On adaption with noisy information

J. B. Kadane, G. W. Wasilkowski, H. Woźniakowski

Research output: Contribution to journalArticlepeer-review

6 Scopus citations


When observations can be made without noise, it is known that adaptive information is no more powerful than nonadaptive information for approximation of linear problems with Gaussian measure. When the noise is additive, independent of the true value, and normal, once again adaption does not help (Theorem 1 in Section 4). However, when those conditions are not satisfied, Examples 1 and 2 of Section 4 show that adaptive information can be much more powerful than nonadaptive information. Finally if orthogonal observations are used with the sample size as well as the number of repetitions fixed, and only the directions of observations are chosen adaptively, then once again adaption does not help (Theorem 2 in Section 5). The issue is analogous to whether sequential designs are more powerful than fixed sample size designs in Bayesian statistics.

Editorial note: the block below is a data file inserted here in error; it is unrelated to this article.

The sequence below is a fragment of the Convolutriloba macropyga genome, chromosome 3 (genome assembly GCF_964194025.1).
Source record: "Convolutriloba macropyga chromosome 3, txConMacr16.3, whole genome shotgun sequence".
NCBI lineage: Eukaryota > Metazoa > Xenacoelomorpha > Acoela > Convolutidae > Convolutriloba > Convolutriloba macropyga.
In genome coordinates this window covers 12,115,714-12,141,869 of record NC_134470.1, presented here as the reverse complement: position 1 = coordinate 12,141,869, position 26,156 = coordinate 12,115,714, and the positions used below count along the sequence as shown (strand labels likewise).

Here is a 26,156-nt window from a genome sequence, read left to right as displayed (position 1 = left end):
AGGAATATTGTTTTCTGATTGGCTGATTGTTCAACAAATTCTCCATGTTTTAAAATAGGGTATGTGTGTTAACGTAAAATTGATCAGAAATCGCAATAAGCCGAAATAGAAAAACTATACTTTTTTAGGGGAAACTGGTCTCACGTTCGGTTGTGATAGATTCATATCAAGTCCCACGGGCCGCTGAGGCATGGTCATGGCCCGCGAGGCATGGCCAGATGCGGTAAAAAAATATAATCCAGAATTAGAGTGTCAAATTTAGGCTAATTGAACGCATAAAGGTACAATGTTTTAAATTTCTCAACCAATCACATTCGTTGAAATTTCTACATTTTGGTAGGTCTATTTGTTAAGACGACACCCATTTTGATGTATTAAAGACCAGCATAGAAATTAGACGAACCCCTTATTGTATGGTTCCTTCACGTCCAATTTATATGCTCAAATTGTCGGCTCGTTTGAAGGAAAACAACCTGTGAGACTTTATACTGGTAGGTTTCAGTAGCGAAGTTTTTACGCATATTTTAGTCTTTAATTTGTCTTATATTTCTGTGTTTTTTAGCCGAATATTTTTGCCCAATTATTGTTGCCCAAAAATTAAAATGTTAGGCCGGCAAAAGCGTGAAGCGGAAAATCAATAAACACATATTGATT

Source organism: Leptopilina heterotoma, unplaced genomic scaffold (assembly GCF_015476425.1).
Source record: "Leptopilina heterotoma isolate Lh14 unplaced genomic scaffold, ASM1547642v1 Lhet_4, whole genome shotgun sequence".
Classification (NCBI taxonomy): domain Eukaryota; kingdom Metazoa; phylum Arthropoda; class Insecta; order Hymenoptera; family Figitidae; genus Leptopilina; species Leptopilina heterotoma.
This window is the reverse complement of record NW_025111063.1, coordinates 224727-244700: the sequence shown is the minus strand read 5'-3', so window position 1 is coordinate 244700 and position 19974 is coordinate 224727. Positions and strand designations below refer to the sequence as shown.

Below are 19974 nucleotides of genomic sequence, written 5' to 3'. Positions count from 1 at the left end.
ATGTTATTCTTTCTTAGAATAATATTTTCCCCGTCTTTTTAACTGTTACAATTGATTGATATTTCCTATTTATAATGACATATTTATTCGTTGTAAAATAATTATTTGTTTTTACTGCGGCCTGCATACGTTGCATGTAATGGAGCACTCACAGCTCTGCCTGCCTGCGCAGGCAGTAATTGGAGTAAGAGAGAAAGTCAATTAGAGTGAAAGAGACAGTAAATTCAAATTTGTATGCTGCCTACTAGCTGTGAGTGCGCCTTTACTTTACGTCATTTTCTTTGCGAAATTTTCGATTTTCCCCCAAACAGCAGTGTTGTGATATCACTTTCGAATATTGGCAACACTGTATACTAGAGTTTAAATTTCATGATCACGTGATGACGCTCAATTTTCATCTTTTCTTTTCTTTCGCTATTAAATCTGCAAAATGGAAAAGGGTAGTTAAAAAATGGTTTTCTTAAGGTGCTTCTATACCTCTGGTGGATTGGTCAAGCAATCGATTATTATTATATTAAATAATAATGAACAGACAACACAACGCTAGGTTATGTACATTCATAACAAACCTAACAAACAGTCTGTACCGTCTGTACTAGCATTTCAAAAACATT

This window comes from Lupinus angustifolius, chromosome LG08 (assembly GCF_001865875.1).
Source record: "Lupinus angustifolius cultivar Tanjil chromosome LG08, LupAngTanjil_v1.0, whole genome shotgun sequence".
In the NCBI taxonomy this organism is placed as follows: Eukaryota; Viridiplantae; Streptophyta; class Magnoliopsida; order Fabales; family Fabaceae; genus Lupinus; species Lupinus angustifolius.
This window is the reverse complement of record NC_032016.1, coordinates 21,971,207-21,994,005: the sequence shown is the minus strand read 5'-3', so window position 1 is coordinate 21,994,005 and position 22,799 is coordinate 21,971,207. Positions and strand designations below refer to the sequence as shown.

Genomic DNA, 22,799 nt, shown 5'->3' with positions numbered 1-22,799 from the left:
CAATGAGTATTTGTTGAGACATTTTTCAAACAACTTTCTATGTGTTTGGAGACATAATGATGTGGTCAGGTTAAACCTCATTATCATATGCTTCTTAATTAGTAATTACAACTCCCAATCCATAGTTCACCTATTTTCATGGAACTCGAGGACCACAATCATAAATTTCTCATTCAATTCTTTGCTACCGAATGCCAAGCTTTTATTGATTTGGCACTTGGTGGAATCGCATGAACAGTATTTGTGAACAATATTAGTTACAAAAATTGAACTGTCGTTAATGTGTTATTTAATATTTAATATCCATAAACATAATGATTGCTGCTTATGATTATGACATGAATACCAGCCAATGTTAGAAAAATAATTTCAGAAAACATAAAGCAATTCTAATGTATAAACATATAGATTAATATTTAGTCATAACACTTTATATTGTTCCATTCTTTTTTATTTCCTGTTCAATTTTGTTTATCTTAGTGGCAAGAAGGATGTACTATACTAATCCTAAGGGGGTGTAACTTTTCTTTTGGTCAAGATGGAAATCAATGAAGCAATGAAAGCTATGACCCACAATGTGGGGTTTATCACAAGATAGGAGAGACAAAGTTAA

Original languageEnglish
Pages (from-to)257-276
Number of pages20
JournalJournal of Complexity
Issue number4
StatePublished - Dec 1988

Bibliographical note

Funding Information:
*Research supported by the Office of Naval Research under Contract NOO014-85-K-0539 and the National Science Foundation under Grant BNS 84-11738. tResearch supported by the National Science Foundation under Grant DCR-86-03674. *Research supported by the National Science Foundation under Grant ICT-85-17289.

ASJC Scopus subject areas

  • Algebra and Number Theory
  • Statistics and Probability
  • Numerical Analysis
  • General Mathematics
  • Control and Optimization
  • Applied Mathematics


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